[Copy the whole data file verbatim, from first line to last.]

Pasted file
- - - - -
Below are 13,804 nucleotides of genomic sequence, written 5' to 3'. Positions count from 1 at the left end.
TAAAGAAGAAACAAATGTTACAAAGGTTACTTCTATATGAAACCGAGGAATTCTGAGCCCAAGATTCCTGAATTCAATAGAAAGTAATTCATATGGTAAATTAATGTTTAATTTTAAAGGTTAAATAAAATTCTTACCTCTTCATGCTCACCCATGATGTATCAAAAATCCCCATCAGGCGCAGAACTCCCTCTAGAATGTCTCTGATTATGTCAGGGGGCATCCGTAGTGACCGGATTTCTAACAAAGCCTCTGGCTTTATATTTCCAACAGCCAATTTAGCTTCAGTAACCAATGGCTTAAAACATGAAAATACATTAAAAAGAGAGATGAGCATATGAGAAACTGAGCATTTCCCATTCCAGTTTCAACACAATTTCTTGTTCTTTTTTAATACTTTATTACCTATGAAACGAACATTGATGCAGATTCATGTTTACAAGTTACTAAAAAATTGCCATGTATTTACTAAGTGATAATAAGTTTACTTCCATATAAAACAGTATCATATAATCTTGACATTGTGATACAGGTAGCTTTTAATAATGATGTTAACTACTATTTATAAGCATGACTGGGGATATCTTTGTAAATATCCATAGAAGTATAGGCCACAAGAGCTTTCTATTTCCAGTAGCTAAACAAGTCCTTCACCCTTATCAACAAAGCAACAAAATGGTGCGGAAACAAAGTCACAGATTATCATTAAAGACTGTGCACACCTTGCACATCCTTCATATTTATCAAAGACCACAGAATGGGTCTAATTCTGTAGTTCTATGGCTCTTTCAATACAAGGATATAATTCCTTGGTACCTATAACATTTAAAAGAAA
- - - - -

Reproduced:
Below are 13,804 nucleotides of genomic sequence, written 5' to 3'. Positions count from 1 at the left end.
TAAAGAAGAAACAAATGTTACAAAGGTTACTTCTATATGAAACCGAGGAATTCTGAGCCCAAGATTCCTGAATTCAATAGAAAGTAATTCATATGGTAAATTAATGTTTAATTTTAAAGGTTAAATAAAATTCTTACCTCTTCATGCTCACCCATGATGTATCAAAAATCCCCATCAGGCGCAGAACTCCCTCTAGAATGTCTCTGATTATGTCAGGGGGCATCCGTAGTGACCGGATTTCTAACAAAGCCTCTGGCTTTATATTTCCAACAGCCAATTTAGCTTCAGTAACCAATGGCTTAAAACATGAAAATACATTAAAAAGAGAGATGAGCATATGAGAAACTGAGCATTTCCCATTCCAGTTTCAACACAATTTCTTGTTCTTTTTTAATACTTTATTACCTATGAAACGAACATTGATGCAGATTCATGTTTACAAGTTACTAAAAAATTGCCATGTATTTACTAAGTGATAATAAGTTTACTTCCATATAAAACAGTATCATATAATCTTGACATTGTGATACAGGTAGCTTTTAATAATGATGTTAACTACTATTTATAAGCATGACTGGGGATATCTTTGTAAATATCCATAGAAGTATAGGCCACAAGAGCTTTCTATTTCCAGTAGCTAAACAAGTCCTTCACCCTTATCAACAAAGCAACAAAATGGTGCGGAAACAAAGTCACAGATTATCATTAAAGACTGTGCACACCTTGCACATCCTTCATATTTATCAAAGACCACAGAATGGGTCTAATTCTGTAGTTCTATGGCTCTTTCAATACAAGGATATAATTCCTTGGTACCTATAACATTTAAAAGAAA